Global press freedom snapshots
Both exciting and depressing stories (for world press freedom advocates) continue to emerge. Many still debate whether freedom is gaining or losing ground.
- Cuba’s digital newspaper: Cuba has a notorious reputation for restricting free speech. In response, dissident blogger Yoani Sanchez launched Cuba’s first digital newspaper in 2014. The Cuban government still blocks the newspaper.
- #SOSVenezuela: When protests broke out in Venezuela to oppose the government of President Nicolas Maduro, citizens took to social media. When Maduro made moves to suppress freedom of speech, including kicking out Colombian news station NTN 24, citizens depended on social media to be their news. University of Miami student Arianne Alcorta produced a documentary on the crisis in Venezuela all the way from Miami by gathering content from social media.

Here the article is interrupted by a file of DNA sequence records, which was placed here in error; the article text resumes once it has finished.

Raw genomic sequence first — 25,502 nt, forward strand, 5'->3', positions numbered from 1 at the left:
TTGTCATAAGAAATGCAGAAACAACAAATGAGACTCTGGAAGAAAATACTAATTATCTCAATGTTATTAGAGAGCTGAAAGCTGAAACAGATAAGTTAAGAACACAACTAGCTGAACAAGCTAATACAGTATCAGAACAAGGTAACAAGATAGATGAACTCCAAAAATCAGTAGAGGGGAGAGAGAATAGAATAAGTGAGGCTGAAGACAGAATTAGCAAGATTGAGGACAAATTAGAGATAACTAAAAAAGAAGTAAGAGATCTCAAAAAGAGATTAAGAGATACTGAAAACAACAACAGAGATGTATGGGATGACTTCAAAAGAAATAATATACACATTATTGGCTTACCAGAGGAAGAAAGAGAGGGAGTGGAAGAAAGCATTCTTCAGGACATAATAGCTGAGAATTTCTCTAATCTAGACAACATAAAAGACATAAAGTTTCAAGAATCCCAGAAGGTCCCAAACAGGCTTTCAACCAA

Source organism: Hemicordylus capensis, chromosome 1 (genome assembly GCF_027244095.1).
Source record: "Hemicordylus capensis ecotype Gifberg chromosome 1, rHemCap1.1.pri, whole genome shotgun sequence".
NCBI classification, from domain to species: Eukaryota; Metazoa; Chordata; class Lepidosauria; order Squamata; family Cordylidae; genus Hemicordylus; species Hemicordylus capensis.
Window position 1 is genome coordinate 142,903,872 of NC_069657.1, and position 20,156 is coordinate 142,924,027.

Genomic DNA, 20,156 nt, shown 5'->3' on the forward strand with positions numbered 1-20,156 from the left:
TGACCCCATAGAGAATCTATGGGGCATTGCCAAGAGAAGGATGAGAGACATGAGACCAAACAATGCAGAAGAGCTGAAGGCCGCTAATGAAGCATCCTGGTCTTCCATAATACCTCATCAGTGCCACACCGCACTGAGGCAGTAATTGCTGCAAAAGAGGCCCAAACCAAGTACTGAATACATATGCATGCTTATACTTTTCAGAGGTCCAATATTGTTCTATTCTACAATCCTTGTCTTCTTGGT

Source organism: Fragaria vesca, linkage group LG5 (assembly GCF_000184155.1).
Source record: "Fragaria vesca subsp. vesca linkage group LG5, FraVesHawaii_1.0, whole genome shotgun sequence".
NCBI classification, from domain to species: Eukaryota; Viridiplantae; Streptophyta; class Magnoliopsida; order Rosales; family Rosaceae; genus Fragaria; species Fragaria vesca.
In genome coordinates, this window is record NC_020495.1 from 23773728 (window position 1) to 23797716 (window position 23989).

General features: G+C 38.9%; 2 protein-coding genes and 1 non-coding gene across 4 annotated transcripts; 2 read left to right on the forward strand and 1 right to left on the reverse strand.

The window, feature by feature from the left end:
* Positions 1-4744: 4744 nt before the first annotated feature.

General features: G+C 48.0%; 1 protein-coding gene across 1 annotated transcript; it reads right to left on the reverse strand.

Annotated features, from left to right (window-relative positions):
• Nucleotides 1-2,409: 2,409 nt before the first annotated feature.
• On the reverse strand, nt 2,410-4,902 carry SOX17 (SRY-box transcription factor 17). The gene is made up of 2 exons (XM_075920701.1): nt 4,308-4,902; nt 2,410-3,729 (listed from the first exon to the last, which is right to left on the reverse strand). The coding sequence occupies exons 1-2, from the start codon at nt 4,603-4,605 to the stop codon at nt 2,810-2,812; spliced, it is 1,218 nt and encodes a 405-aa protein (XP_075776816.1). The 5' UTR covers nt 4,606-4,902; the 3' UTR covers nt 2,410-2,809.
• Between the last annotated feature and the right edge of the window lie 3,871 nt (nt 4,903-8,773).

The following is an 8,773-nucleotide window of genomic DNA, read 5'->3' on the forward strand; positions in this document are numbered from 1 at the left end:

- Journalist arrests: At a time when freedom advocates hail activite citizen participation in the press, the world remains dangerous for journalists. An Egyptian court sentenced three Al Jazeera journalists to prison on charges of reporting false news and aiding the Muslim Brotherhood. Al Jazeera insists there is no evidence to support the charges against them.
- Kidnapped in Donetsk: Vice News reporter Simon Ostrovsky was kidnapped by pro-Russian separatists in April 2014 in the eastern Ukrainian town of Slavyansk. According to the Guardian, the separatists kidnapped the reporter for spying, which Ostrovsky denies. After he was released he said his captors beat him but not to the extent that would lead to lasting physical damage.
- Fake reporters, real fury: In 2014, funnymen Seth Rogen and James Franco will star in The Interview, a film about two journalists who enter North Korea to assassinate Kim Jong Un. The dictator responded by calling the film “an act of war.”